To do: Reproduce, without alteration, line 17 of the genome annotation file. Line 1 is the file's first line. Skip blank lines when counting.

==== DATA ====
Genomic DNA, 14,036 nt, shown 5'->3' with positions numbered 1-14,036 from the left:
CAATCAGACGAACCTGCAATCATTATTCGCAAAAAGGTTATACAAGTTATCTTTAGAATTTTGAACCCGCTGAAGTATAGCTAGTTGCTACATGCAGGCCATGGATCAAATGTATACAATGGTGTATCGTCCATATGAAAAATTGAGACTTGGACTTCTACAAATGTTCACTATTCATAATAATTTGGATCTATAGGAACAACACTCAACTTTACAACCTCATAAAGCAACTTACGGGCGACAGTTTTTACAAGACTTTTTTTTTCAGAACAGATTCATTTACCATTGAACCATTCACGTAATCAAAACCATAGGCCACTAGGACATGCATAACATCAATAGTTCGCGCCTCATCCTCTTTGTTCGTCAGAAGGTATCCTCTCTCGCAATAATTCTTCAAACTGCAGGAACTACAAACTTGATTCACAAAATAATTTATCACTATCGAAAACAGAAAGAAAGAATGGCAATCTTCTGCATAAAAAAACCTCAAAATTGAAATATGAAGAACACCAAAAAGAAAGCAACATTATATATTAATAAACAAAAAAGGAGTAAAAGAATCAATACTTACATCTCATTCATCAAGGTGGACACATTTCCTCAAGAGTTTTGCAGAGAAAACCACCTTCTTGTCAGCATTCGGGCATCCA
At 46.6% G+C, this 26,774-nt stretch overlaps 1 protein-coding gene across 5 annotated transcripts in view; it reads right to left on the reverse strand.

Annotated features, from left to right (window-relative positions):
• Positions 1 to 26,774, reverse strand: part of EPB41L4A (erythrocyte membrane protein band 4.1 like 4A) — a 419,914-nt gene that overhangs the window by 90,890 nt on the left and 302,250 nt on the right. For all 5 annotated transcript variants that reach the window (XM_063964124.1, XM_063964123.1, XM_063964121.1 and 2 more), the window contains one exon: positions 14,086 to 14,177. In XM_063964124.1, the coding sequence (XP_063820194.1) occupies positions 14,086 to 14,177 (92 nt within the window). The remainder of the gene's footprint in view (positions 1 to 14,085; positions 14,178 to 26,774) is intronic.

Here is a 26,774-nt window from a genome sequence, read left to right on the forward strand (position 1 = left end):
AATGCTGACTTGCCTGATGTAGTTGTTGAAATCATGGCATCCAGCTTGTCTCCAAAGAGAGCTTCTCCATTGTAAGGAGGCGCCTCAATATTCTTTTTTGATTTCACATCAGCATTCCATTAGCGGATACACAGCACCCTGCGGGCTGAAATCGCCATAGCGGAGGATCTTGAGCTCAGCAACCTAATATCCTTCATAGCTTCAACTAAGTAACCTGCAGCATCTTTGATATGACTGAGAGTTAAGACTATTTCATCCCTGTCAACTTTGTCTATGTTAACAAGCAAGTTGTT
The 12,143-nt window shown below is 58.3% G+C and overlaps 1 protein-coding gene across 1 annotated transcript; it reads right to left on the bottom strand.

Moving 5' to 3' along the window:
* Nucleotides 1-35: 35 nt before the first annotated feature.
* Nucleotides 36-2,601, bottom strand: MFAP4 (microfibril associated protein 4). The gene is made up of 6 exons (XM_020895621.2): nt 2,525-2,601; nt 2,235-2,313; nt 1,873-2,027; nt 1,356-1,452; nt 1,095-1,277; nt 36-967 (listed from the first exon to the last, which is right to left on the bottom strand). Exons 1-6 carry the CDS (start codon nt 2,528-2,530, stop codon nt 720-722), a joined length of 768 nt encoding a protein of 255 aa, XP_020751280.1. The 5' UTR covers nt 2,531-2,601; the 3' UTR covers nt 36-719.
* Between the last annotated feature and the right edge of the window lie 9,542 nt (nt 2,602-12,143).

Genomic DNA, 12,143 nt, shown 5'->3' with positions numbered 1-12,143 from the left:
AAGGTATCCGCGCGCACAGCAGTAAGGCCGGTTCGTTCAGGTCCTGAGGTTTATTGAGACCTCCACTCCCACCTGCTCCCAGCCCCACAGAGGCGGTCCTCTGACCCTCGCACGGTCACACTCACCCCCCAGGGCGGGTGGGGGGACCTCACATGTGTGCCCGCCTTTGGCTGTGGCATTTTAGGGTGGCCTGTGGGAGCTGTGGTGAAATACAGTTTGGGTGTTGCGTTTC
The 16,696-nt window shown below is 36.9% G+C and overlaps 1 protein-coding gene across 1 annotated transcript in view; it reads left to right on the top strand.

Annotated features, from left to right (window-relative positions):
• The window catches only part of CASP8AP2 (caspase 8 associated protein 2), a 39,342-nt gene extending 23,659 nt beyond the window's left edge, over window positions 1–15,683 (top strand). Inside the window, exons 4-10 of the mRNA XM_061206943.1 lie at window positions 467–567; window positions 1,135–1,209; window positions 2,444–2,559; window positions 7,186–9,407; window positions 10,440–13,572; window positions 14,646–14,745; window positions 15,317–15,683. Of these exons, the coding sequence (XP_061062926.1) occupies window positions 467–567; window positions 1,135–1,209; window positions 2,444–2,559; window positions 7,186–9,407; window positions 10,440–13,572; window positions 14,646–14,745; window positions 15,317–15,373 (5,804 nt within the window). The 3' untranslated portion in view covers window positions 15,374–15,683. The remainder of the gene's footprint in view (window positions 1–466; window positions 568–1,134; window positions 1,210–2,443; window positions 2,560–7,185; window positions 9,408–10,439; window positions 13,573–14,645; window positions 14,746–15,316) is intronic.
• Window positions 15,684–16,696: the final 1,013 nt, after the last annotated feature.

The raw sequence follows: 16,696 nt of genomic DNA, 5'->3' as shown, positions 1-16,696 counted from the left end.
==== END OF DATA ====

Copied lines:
• The window catches only part of CASP8AP2 (caspase 8 associated protein 2), a 39,342-nt gene extending 23,659 nt beyond the window's left edge, over window positions 1–15,683 (top strand). Inside the window, exons 4-10 of the mRNA XM_061206943.1 lie at window positions 467–567; window positions 1,135–1,209; window positions 2,444–2,559; window positions 7,186–9,407; window positions 10,440–13,572; window positions 14,646–14,745; window positions 15,317–15,683. Of these exons, the coding sequence (XP_061062926.1) occupies window positions 467–567; window positions 1,135–1,209; window positions 2,444–2,559; window positions 7,186–9,407; window positions 10,440–13,572; window positions 14,646–14,745; window positions 15,317–15,373 (5,804 nt within the window). The 3' untranslated portion in view covers window positions 15,374–15,683. The remainder of the gene's footprint in view (window positions 1–466; window positions 568–1,134; window positions 1,210–2,443; window positions 2,560–7,185; window positions 9,408–10,439; window positions 13,573–14,645; window positions 14,746–15,316) is intronic.